I think it's fair to ding the Bush Administration for whacking the STS without a successor system in place and a commitment to get it ready for use before the Shuttle was retired. But that was always going to be a difficult prospect, because every Shuttle mission after the return to flight post-Columbia represented a significant risk of crew loss.

  6. We don't need a new Skylab, the ISS is a much better long duration Space Station.
    The ISS did not face any major hazards like the MIR did:
    - A fire inside did destroy unknown content.
    - The module Spektr was hit by a Progress transporter.

    The ISS was so expensive to build, let's support this base above for more than the next fifteen years. More we will not get over that time frame. Manned Mars will be beyond 2050, maybe more.

    1. Clearly agree on Manned Mars. "It's always 20 years away" really holds true. Indulge me my analysis:
      1. Federal space budget is not oriented toward that level of expense.
      2. No plan or commitment to a plan. (Lots of tech development in play though)
      3. Administrations and goals change in 4-year cycles.
      4. Commercial efforts do not have the infrastructure (or payback) for the foreseeable (20-40 years) future.
      5. Budgetary constraints and pressures will increase (debt/entitlements in federal budget), not decrease.

      So I suggest Mars will have human boot prints on it in 2120. Because, you know, in 2100, we'll be saying "Humans on Mars is only 20 years away."

      Next 20 years from now science is on track for an exoplanet astronomy bonanza and a manned exploration dark age.

  7. I think one significant point of the MSFC scenario is that a single station can't serve any one purpose well; to accomplish the best results across the board one needs multiple automated platforms and specialized stations in a variety of locations. These stations can exist at the same time or can occur in a logical series. Personally, I do not think that having paid an excessive cost is a good justification for continuing to do something. That said, I agree that we need not replace ISS immediately; and anyway, we cannot, for SLS and Orion aren't ready.


  8. I recall when you ran the first version of this at the old place, and I still think it's one of the most eye-opening - and depressing - pieces of space program history that you've done.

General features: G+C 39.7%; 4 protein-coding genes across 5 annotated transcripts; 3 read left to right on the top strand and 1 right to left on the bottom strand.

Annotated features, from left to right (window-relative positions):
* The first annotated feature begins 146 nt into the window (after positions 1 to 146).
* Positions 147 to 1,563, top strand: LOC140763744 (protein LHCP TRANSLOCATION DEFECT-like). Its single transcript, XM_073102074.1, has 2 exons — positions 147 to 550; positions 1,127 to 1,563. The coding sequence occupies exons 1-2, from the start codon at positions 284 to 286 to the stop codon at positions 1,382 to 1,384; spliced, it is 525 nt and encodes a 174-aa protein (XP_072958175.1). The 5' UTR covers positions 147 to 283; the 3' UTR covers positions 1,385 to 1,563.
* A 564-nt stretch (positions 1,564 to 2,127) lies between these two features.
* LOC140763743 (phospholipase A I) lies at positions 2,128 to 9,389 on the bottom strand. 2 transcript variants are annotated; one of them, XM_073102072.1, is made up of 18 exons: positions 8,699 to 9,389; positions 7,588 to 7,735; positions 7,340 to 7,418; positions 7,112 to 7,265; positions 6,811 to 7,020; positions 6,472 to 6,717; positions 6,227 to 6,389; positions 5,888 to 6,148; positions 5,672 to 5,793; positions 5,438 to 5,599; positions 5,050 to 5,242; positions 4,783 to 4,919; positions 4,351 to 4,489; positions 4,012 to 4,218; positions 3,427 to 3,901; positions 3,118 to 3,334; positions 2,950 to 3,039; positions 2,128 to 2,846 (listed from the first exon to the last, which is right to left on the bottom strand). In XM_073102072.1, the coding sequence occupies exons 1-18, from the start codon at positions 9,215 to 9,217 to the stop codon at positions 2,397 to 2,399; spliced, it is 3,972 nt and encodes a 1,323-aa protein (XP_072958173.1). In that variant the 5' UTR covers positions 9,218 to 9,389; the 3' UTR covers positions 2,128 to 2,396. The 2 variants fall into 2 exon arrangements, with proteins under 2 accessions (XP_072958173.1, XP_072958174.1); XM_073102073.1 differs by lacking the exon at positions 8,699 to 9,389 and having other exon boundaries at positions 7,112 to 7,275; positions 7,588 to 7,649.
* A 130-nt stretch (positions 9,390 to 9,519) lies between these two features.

I think there's a consensus now that the STS was a misguided program, however marvelous its capabilities were in certain ways. But had MSFC had its way, we could have gotten a good deal more bang for that buck over its 30 year history.

  9. NASA JSC has long exerted a powerful influence on NASA; when I worked there, the consensus seemed to be that it *was* NASA and that no one would give a damn about space at all if it weren't for JSC's piloted missions. The belief was strong that everyone shared JSC's view of itself.

    I have a real fondness for the place and many of its people. That said, I believe that the evidence is strong that its influence on policy has not in general been positive. For example, old-timers at JSC were proud of what they called "the give-away," when they handed off AAP/Skylab to MSFC, which they had worked since 1966 to turn into a dead-end, and turned their efforts toward Shuttle/Tug/Station.

    There are many other examples: to note just one, JSC flouted Code Z exploration planning when it took over the Space Exploration Initiative in 1989. Had it instead built on the work performed at NASA Headquarters in the two or three years prior to Bush the Elder's 20 July 1989 SEI speech, it could have presented to the White House and Congress in November 1989 a far more realistic plan for accomplishing SEI and not provided SEI's many critics with quite so much ammunition. Perhaps something really obvious might have come of SEI then - probably nothing as elaborate as a moon base and a piloted Mars mission, but something. As it was, the main thing that came out of SEI was "faster-better-cheaper," which was not really the disaster many make it out to be. It marked the infusion of SDI technology into the civilian space program.

    The story is, of course, much more complex and nuanced than bad JSC/good MSFC - the latter undermined itself in the 1960s by continually seeking the next big NASA project so it could continue its work on advanced propulsion and giant rockets, even though that just wasn't in the cards. Similarly, JSC and JPL have typically fought each other, and both sides deserve blame for the fumbles that have resulted from the artificial separation of the piloted and robotic programs.

    Now that I've alienated everyone I'll stop. :-)


    1. "The story is, of course, much more complex and nuanced than bad JSC/good MSFC..."

      Just to be clear, I never thought you were making such a claim - only that JSC's role in *this* particular policy debate was unfortunate.